Breast cancer risk communication: Assessment of primary care physicians by standardized patients

Department of Bioethics and Humanities, University of Washington, Seattle, Washington 98195, USA.
Genetics in medicine: official journal of the American College of Medical Genetics (Impact Factor: 7.33). 08/2009; 11(10):735-41. DOI: 10.1097/GIM.0b013e3181b2e5eb
Source: PubMed


To assess primary care providers' communication about breast cancer risk.
We evaluated 86 primary care providers' communication of risk using unannounced standardized (simulated) patients. Physicians were randomly assigned to receive one of three cases: (1) moderate risk case (n = 25), presenting with a breast lump and mother with postmenopausal breast cancer; (2) high-risk (maternal side) case (n = 28), presenting with concern about breast cancer risk; and (3) high-risk (paternal side) case (n = 33), presenting with an unrelated problem. After the appointment, three qualitative parameters were assessed by standardized patients on a 3-point scale (3 = highest satisfaction, 1 = lowest): whether the physician took adequate time; acknowledged her concerns; and offered reassurance.
Mean satisfaction with physician communication was higher for the moderate risk case (2.92) than for the high-risk paternal case (2.25) or high-risk maternal case (2.42) (P < 0.0001). The score was not influenced by session length, medical specialty, or physician gender.
Physicians more consistently provided a moderate risk standardized patients with reassurance and support compared with the high-risk cases. Primary care physicians may be more unprepared or uneasy addressing the issues raised by more complex scenarios and may benefit from training in the assessment and communication of breast cancer risk.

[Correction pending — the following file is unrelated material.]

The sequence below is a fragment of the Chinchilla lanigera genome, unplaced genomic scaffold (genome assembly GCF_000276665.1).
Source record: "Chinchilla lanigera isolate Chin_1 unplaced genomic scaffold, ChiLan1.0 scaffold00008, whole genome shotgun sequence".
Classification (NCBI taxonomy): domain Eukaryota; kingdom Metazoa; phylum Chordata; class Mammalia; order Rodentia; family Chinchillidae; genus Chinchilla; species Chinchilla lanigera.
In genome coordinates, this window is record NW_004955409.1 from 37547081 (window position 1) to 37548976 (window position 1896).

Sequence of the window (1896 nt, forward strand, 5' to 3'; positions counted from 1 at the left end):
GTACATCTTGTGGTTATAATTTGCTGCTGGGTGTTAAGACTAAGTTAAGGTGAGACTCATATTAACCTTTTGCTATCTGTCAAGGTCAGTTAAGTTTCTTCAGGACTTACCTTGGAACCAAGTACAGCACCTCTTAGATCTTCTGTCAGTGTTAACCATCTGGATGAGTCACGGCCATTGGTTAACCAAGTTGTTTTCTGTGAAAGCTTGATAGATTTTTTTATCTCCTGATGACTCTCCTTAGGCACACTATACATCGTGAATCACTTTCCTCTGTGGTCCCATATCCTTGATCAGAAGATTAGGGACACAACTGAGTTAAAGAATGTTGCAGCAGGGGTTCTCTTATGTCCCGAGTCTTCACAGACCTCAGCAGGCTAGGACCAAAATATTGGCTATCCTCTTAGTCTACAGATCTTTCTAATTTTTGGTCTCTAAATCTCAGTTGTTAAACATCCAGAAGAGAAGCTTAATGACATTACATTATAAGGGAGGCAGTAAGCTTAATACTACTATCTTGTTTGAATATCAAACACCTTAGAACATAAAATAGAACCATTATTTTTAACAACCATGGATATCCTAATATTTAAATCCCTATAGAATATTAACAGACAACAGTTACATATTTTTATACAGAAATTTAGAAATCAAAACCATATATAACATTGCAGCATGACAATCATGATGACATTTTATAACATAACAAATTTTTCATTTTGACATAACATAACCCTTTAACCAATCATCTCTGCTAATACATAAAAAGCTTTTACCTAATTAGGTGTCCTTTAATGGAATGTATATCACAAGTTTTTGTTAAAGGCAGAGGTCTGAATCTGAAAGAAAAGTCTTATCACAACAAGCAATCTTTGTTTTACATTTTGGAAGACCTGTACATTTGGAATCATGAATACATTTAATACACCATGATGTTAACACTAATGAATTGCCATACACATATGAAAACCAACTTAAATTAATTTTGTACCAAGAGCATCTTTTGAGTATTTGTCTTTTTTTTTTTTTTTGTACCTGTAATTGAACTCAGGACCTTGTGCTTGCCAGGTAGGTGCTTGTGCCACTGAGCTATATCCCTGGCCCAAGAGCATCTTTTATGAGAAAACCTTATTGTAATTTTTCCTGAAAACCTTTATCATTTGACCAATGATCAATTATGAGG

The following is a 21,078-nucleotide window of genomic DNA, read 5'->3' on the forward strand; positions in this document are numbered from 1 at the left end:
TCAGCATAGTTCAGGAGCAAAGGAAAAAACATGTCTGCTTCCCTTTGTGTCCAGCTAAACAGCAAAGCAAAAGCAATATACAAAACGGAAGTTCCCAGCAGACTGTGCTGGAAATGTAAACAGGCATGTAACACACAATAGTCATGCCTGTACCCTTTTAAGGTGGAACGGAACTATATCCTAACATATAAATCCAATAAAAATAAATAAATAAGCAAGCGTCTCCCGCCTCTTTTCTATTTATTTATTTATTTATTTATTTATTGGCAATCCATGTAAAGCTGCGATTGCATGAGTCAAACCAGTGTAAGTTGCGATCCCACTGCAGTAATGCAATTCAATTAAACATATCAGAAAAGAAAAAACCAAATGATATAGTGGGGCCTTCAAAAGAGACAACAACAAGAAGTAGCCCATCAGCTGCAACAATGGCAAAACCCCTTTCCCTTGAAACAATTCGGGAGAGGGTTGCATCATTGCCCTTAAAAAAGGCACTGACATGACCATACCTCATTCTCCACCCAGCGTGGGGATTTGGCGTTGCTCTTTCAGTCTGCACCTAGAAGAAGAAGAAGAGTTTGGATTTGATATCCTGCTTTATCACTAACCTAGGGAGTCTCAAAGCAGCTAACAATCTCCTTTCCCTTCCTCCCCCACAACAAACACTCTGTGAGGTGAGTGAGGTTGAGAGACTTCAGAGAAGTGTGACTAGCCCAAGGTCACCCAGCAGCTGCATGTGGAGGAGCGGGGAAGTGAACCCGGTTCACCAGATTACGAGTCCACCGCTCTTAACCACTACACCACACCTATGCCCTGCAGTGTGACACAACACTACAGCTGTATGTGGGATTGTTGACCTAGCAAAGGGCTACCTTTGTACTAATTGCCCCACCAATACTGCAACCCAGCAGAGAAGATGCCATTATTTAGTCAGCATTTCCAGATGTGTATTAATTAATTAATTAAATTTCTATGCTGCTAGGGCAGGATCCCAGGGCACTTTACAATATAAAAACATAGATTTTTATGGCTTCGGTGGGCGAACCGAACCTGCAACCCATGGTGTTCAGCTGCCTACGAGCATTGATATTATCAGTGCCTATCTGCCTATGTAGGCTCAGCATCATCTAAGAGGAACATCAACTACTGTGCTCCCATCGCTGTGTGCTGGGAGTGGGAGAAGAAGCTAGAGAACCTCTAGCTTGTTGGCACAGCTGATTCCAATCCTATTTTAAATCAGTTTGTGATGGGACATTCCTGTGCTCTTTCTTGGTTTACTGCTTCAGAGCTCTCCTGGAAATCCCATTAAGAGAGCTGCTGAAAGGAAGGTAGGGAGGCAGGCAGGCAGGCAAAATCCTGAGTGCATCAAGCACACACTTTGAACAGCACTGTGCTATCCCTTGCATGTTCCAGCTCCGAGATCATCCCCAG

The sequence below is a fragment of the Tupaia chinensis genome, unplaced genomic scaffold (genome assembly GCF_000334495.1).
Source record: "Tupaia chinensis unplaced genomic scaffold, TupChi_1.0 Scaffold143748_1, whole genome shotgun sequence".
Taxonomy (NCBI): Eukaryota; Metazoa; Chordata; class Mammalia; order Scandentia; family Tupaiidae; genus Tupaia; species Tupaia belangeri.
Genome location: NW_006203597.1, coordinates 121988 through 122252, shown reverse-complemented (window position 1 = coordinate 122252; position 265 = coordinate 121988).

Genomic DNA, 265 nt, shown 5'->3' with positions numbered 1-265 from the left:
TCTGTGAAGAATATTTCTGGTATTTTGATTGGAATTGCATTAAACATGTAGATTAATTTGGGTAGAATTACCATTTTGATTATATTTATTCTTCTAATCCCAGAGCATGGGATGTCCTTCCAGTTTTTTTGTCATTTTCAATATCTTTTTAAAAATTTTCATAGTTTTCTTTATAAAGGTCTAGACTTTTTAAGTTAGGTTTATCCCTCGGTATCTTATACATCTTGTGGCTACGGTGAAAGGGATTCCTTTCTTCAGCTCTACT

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    • "Whether there is a sustainable impact on applicability of the training in practice, including timely identification of patients with a possible cancer predisposition syndrome and appropriate referral, will need further longer-term studies. Designed to fill gaps in physicians' competencies and boost their confidence in using basic clinical genetic principles and activities,26,27,28,29,30 the oncogenetics training addressed previously prioritized key features of genetic consultation skills and attitude but not basic science knowledge. "
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    ABSTRACT: Purpose: General practitioners are increasingly called upon to deliver genetic services and could play a key role in translating potentially life-saving advancements in oncogenetic technologies to patient care. If general practitioners are to make an effective contribution in this area, their genetics competencies need to be upgraded. The aim of this study was to investigate whether oncogenetics training for general practitioners improves their genetic consultation skills. Methods: In this pragmatic, blinded, randomized controlled trial, the intervention consisted of a 4-h training (December 2011 and April 2012), covering oncogenetic consultation skills (family history, familial risk assessment, and efficient referral), attitude (medical ethical issues), and clinical knowledge required in primary-care consultations. Outcomes were measured using observation checklists by unannounced standardized patients and self-reported questionnaires. Results: Of 88 randomized general practitioners who initially agreed to participate, 56 completed all measurements. Key consultation skills significantly and substantially improved; regression coefficients after intervention were equivalent to 0.34 and 0.28 at 3-month follow-up, indicating a moderate effect size. Satisfaction and perceived applicability of newly learned skills were highly scored. Conclusion: The general practitioner–specific training proved to be a feasible, satisfactory, and clinically applicable method to improve oncogenetics consultation skills and could be used as an educational framework to inform future training activities with the ultimate aim of improving medical care.